As the president and founding member of True Grist, it was natural that we do one of the first member profiles with Justin Angevaare.
By day I work towards obtaining my PhD in Statistics… by night… well often the same. Often when I’m in need of a break I find myself researching beer science.
I’ve always had a DIY spirit, and at some point in 2010 that crept over into my appreciation of craft beer. In late 2010, when I felt I had researched enough I built a brewery out of some 58 litre kegs and got to making my own beer. There have been many changes to my brewery, and my beer tastes since, but I’ve kept with it!
Besides for my homebrewing and my academic pursuits I enjoy to spend my time camping, fly fishing, and making sourdough. Boardgames, darts, whisky, and guitar are fun for me too.
What is your favourite type of beer to brew/drink?
I like to brew lagers. There’s something really nice about a beer that seems to improve with a bit of time after packaging – Pilsner, Helles and Schwarzbier are my favourites. I’m only starting to get into this, but I like a lot of mixed fermentations for the same reason – the (hopefully) pleasant development through aging.
What type of system do you brew on?
I have an electric brewery controlled through a Raspberry Pi running a dashboard I made with Node-RED.
My brewery has two vessels (boil kettle and mash tun), one pump, and a lot of tri clamp fittings. I make 44 litre batches employing a recirculating full volume mashing process. The motivation of this system has been to brew and clean quickly (at the cost of some mash efficiency). It works! Some pictures and more detailed description below.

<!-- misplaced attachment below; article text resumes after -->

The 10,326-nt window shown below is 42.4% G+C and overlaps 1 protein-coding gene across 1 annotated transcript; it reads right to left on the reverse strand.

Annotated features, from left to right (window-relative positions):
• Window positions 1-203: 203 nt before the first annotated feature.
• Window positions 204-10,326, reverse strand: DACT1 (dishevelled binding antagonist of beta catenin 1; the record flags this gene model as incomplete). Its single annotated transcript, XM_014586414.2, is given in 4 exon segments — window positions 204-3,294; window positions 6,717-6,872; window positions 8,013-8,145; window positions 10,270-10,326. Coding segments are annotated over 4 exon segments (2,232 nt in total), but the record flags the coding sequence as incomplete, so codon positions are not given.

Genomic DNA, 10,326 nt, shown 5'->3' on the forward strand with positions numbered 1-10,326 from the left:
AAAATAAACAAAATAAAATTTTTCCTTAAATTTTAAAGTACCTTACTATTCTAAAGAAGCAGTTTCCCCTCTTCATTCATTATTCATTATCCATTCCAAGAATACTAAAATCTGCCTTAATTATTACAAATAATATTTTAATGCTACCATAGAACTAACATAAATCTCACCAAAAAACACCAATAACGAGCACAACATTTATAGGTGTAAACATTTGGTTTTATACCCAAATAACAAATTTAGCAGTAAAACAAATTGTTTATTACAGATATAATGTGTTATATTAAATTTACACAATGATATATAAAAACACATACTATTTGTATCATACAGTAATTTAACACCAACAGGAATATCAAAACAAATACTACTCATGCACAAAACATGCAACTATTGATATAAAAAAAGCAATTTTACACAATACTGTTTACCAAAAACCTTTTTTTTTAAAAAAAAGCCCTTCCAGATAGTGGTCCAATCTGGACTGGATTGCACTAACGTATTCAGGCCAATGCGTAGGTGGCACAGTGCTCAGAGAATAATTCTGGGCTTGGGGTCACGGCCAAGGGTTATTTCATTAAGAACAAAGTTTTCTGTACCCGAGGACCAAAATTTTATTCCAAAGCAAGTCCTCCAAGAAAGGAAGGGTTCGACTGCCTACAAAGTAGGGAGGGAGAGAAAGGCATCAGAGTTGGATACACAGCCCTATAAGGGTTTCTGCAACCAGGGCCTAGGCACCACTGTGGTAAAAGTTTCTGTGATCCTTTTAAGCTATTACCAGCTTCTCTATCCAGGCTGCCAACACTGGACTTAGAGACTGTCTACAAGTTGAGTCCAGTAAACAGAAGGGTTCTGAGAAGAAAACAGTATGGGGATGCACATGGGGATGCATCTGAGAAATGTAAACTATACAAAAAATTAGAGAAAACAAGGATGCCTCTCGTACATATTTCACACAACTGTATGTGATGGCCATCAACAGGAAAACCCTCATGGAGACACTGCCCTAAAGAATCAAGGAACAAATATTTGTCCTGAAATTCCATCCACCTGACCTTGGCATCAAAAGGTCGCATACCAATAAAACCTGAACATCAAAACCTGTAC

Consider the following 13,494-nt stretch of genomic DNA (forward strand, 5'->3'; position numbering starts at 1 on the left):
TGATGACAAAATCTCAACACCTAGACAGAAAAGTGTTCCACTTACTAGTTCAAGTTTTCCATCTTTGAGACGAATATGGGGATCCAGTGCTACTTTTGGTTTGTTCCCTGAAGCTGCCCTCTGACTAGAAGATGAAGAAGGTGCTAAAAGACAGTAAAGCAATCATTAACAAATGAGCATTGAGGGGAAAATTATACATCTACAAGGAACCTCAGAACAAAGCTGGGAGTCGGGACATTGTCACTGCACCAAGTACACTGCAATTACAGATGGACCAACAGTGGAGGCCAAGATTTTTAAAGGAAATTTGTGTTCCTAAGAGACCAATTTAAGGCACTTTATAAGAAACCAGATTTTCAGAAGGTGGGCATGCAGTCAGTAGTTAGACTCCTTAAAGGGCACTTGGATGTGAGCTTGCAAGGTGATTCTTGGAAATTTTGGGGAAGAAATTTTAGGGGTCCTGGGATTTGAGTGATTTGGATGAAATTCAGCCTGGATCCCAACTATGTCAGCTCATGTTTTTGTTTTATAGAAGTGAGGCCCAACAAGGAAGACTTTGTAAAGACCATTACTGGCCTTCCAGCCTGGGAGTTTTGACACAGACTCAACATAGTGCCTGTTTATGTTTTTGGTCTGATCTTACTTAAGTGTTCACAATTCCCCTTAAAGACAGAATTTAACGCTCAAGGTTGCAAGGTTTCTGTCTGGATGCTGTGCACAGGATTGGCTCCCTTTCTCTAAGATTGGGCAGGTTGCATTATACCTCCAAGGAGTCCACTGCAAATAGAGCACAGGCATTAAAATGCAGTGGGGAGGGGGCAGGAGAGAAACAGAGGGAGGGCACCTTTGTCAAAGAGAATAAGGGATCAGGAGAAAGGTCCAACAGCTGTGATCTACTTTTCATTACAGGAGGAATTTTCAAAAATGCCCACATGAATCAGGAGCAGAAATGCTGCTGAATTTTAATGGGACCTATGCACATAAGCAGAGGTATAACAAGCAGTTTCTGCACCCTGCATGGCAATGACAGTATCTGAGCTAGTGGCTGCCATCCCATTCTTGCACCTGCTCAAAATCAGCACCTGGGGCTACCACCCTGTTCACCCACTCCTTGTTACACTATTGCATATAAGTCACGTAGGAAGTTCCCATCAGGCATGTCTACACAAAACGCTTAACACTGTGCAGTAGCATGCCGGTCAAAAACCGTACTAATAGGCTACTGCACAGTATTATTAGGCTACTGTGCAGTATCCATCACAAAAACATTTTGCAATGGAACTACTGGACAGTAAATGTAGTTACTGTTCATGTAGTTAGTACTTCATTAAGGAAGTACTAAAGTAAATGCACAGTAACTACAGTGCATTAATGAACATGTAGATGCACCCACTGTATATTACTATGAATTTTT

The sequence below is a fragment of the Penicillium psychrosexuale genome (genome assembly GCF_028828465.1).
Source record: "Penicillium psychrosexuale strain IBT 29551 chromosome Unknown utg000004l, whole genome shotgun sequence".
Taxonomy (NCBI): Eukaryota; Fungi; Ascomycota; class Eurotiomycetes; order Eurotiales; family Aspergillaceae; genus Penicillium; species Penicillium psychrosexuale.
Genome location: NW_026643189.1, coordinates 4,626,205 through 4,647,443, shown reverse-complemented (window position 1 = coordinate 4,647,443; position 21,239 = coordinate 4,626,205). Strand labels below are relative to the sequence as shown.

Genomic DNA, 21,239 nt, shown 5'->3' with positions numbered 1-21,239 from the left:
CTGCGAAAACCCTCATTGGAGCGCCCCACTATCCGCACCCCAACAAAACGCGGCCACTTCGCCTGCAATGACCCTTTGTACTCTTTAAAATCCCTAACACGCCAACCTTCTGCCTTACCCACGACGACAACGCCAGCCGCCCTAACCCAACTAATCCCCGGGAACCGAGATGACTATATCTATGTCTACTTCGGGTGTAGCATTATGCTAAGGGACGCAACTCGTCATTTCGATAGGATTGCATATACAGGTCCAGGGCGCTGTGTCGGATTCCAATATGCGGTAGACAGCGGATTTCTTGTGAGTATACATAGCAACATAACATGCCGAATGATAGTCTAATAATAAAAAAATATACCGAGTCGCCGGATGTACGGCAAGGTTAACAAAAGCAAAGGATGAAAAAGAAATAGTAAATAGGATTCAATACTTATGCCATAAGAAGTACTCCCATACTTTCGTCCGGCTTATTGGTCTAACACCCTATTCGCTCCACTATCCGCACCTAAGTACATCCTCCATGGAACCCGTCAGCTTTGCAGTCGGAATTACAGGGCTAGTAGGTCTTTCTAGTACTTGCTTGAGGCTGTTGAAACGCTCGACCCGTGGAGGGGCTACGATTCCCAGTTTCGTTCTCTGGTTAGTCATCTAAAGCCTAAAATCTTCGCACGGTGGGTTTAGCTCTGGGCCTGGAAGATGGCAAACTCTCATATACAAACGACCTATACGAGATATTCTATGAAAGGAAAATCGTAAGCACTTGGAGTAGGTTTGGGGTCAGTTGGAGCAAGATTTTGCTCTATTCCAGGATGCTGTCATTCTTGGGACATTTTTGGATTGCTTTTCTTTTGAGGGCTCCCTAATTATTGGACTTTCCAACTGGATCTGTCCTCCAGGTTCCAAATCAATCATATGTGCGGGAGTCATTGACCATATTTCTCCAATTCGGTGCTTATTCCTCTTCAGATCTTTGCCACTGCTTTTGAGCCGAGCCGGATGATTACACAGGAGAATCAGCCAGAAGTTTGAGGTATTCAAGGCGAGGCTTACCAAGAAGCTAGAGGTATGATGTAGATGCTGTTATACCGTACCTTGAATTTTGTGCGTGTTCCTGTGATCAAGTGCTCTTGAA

What is your favourite recipe?
Nothing specific, but I like to use 67% pils 33% pale wheat malt bill for a bunch of different styles – hefeweizen, belgian wit, both kettle sours and long term mixed fermentations (it can work for many others too, but these are my favourite). It’s a simple light malt base that I use for wheaty beers where the flavour emphasis is on fermentation or hop character. The high protein grist means it always looks great in the glass too. Here’s one.
What is the beer you wish you never brewed?
Never a bad brew that hasn’t provided an worthwhile lesson… right? My most recent dumped keg I think was sometime last year when I made an altbier using a new recipe tool/calculator that didn’t handle first wort hopping well… The beer was going to be on the hoppy side of the style to begin with, but with the miscalculations I think it ended up being near the saturation point of iso-alpha acids in wort!
What do you wish to improve on in your brewing?
Packaging efficiency. Bottling specifically. Setting up a beer gun I find to be a pain. It ends up being gas line and beer line all over the place. I knock stuff over, make a mess. I need to find a way to enjoy and streamline the process a bit more for the sake of participating in more competitions and more bottle shares.
What is your philosophy on brewing and what advice would you give to new brewers?
Brewing is effort intensive. So find efficiencies where you can, brew what you want to drink (with fresh, quality ingredients), and never brew on an empty stomach!
Here’s a couple thoughts for those starting out:
- If you really want to gain experience quickly, brew small batches frequently. It’s more work per beer, but also more learning.
- Take detailed notes – during a brew day, during fermentation, and on the beer itself (and how it develops through time if it makes it that far!)
- I highly suggest giving some SMaSH (Single Malt and Single Hop) recipes a go. If you want to work towards making your own recipes, this is the best way to learn your ingredients. Some of the best beers in the world are SMaSHs.
- Make a point of brewing some more delicate styles. There’s nothing better for honing your process, as it’s difficult to hide flaws in these beers. Cream ale, Munich Helles, Kölsch, and American Light Lagers are all great for this.
- Bring your beer out to homebrew meetings for critical feedback! Yes your “bad” beer too! Learning names for off flavours really enables you to to research and address their sources, but this can be very hard to do in isolation. Sometimes the cues for off flavours in brewing literature don’t quite work for you (and sometimes you’re just not sensitive to them – I know there’s a few I’ll always miss). Competitions are great too for getting detailed feedback to help you improve.
You’re a new addition to the crayon box – what colour would you be?
Coffee ring brown. The occasional mark of an ultra-productive scatterbrain.